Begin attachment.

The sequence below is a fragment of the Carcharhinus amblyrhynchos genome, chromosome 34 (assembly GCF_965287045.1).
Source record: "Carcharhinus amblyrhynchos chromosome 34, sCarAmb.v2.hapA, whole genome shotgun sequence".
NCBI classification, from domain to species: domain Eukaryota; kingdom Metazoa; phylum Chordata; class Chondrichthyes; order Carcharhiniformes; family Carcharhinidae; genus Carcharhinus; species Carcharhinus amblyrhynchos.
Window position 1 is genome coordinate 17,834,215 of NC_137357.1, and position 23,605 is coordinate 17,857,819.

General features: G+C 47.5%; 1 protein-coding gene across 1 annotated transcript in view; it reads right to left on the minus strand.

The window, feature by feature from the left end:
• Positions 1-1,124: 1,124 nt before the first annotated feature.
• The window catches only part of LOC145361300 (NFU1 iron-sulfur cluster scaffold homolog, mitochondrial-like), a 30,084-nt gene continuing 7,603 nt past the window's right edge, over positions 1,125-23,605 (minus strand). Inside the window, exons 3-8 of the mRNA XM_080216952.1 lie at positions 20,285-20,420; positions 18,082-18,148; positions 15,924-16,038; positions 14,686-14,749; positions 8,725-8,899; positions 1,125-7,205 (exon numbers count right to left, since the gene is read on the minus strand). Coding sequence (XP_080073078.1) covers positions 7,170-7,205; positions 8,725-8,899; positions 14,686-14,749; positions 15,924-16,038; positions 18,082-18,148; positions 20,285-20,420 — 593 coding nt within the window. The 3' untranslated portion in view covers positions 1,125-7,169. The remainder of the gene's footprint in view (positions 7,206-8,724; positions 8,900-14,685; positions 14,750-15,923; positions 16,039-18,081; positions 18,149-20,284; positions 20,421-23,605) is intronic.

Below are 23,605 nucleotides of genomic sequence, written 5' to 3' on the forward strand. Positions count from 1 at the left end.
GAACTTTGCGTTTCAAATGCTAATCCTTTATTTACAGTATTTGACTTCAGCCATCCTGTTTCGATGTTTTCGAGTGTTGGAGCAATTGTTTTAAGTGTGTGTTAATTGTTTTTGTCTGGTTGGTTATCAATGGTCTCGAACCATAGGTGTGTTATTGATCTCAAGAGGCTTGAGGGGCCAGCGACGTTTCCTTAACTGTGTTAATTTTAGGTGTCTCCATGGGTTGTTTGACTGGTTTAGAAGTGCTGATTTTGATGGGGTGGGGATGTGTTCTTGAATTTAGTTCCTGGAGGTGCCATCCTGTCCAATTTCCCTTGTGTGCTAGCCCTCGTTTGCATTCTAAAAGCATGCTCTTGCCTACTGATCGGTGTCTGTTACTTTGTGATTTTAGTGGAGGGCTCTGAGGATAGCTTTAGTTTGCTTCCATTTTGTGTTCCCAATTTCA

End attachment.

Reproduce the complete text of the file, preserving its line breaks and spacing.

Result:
The sequence below is a fragment of the Carcharhinus amblyrhynchos genome, chromosome 34 (assembly GCF_965287045.1).
Source record: "Carcharhinus amblyrhynchos chromosome 34, sCarAmb.v2.hapA, whole genome shotgun sequence".
NCBI classification, from domain to species: domain Eukaryota; kingdom Metazoa; phylum Chordata; class Chondrichthyes; order Carcharhiniformes; family Carcharhinidae; genus Carcharhinus; species Carcharhinus amblyrhynchos.
Window position 1 is genome coordinate 17,834,215 of NC_137357.1, and position 23,605 is coordinate 17,857,819.

General features: G+C 47.5%; 1 protein-coding gene across 1 annotated transcript in view; it reads right to left on the minus strand.

The window, feature by feature from the left end:
• Positions 1-1,124: 1,124 nt before the first annotated feature.
• The window catches only part of LOC145361300 (NFU1 iron-sulfur cluster scaffold homolog, mitochondrial-like), a 30,084-nt gene continuing 7,603 nt past the window's right edge, over positions 1,125-23,605 (minus strand). Inside the window, exons 3-8 of the mRNA XM_080216952.1 lie at positions 20,285-20,420; positions 18,082-18,148; positions 15,924-16,038; positions 14,686-14,749; positions 8,725-8,899; positions 1,125-7,205 (exon numbers count right to left, since the gene is read on the minus strand). Coding sequence (XP_080073078.1) covers positions 7,170-7,205; positions 8,725-8,899; positions 14,686-14,749; positions 15,924-16,038; positions 18,082-18,148; positions 20,285-20,420 — 593 coding nt within the window. The 3' untranslated portion in view covers positions 1,125-7,169. The remainder of the gene's footprint in view (positions 7,206-8,724; positions 8,900-14,685; positions 14,750-15,923; positions 16,039-18,081; positions 18,149-20,284; positions 20,421-23,605) is intronic.

Below are 23,605 nucleotides of genomic sequence, written 5' to 3' on the forward strand. Positions count from 1 at the left end.
GAACTTTGCGTTTCAAATGCTAATCCTTTATTTACAGTATTTGACTTCAGCCATCCTGTTTCGATGTTTTCGAGTGTTGGAGCAATTGTTTTAAGTGTGTGTTAATTGTTTTTGTCTGGTTGGTTATCAATGGTCTCGAACCATAGGTGTGTTATTGATCTCAAGAGGCTTGAGGGGCCAGCGACGTTTCCTTAACTGTGTTAATTTTAGGTGTCTCCATGGGTTGTTTGACTGGTTTAGAAGTGCTGATTTTGATGGGGTGGGGATGTGTTCTTGAATTTAGTTCCTGGAGGTGCCATCCTGTCCAATTTCCCTTGTGTGCTAGCCCTCGTTTGCATTCTAAAAGCATGCTCTTGCCTACTGATCGGTGTCTGTTACTTTGTGATTTTAGTGGAGGGCTCTGAGGATAGCTTTAGTTTGCTTCCATTTTGTGTTCCCAATTTCA